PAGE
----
|Publication number||US6441453 B1|
|Application number||US 09/852,525|
|Publication date||Aug 27, 2002|
|Filing date||May 9, 2001|
|Priority date||May 9, 2001|
|Publication number||09852525, 852525, US 6441453 B1, US 6441453B1, US-B1-6441453, US6441453 B1, US6441453B1|
|Inventors||Gary D. Tindle|
|Original Assignee||Conexant Systems, Inc.|
|Export Citation||BiBTeX, EndNote, RefMan|
|Patent Citations (4), Non-Patent Citations (1), Referenced by (16), Classifications (16), Legal Events (6)|
|External Links: USPTO, USPTO Assignment, Espacenet|
1. Technical Field
The present invention is directed to an economical chip package for an imager integrated circuit (IC) chip. More precisely, the invention is directed to an economical package and combination of coating and cap for imager circuitry contained in an integrated circuit (IC) chip, such as a CMOS (Complimentary Metal Oxide Semiconductor) imager.
2. Related Art
Conventional chip packages are made with a number of techniques. First, one type of popular chip carrier is one known as a ceramic-leaded chip carrier (CLCC). Other types of chip packages include a plastic leadless chip carrier (PLCC), multi-layer ceramic pin grid ray (PGA) package, and ball grid ray (BGA) type packages. The PLCC and CLCC packages typically contain leads at the edge of the carrier. Most imagers, for example, utilize PLCC and CLCC packaging. The PGA and BGA packages typically contain leads on the bottom of the carrier in an array pattern.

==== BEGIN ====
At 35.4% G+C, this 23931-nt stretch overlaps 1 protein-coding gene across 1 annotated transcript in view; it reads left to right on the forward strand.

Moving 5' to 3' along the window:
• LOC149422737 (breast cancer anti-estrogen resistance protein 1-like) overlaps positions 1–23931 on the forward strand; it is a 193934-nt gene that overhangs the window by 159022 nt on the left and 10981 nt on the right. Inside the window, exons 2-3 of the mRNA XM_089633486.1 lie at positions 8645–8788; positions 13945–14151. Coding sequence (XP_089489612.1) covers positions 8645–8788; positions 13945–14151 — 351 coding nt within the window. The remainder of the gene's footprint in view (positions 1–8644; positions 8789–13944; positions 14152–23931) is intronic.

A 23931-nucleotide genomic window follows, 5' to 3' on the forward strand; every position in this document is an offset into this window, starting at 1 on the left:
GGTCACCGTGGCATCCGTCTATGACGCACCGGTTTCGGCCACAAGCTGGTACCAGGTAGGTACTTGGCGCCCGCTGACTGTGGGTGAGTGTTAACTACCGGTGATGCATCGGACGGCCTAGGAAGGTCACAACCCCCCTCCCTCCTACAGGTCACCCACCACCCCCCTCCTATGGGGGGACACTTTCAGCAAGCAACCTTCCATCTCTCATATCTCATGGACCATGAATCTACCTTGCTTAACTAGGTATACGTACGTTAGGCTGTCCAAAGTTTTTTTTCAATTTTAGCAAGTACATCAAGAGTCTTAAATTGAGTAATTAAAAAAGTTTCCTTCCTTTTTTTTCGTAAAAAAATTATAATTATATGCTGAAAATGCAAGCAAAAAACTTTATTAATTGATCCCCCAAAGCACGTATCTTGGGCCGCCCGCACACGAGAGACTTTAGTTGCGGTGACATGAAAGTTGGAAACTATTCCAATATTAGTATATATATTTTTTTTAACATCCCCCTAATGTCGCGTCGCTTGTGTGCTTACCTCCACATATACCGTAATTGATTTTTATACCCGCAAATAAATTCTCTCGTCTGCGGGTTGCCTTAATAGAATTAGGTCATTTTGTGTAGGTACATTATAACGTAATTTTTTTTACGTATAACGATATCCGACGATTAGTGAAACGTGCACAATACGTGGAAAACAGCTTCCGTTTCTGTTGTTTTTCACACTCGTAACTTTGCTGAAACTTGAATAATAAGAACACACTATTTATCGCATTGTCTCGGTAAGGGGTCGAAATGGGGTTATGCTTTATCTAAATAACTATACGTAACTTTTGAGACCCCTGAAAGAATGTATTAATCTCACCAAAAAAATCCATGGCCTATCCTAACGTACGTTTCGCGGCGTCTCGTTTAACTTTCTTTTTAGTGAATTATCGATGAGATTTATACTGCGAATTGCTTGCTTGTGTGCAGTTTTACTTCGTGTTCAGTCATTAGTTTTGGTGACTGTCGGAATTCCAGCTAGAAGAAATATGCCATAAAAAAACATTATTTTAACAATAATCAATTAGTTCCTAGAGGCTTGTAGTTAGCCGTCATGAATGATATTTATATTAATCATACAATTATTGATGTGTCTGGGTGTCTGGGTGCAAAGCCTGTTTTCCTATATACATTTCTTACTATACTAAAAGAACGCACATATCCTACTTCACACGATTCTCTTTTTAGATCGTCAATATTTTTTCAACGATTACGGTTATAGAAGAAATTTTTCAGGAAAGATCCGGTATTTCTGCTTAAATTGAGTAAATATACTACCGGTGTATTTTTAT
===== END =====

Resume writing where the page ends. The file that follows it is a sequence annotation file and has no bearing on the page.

In all these chip carrier packages, the basic principals remain the same. First, an IC chip is mated to the package substrate. The package substrate contains interconnections consisting of metallic traces that couple electric connections on the IC chip to leads on or in the chip package itself. As such, the IC chip is electrically connected to the external environment through the metallic traces and the leads present on the chip carrier package.
In the mating process for the chip carrier to the IC chip, the relative distances and areas used for the electrical interconnections are small. Thus, when a high-speed digital or analog line is close to another electrical line, high switching speeds or frequencies can create interference between the neighboring due to parasitic capacitance or inductance. The limited geometries of typical chip carrier packages inhibit the minimization of these problems.
Such problems are compounded with imager packaging. For example, as the resolution of CMOS (Complementary Metal Oxide Semiconductor) imager sensor cores increase, attempting to successfully design and package such imagers becomes increasingly difficult due to the corresponding increase in sensitivity to parasitic capacitance and inductance inherent in the package.
A cap or cover is employed to protect IC chips from the external environment. Typically a cap or cover, which may be made of a ceramic type material, for example, is bonded into place on the package made of the IC chip connected to the ceramic substrate. The ceramic materials are typically used to seal caps and covers to the module substrate. The ceramic type materials are also used to seal pin feed-through in the chip carrier modules.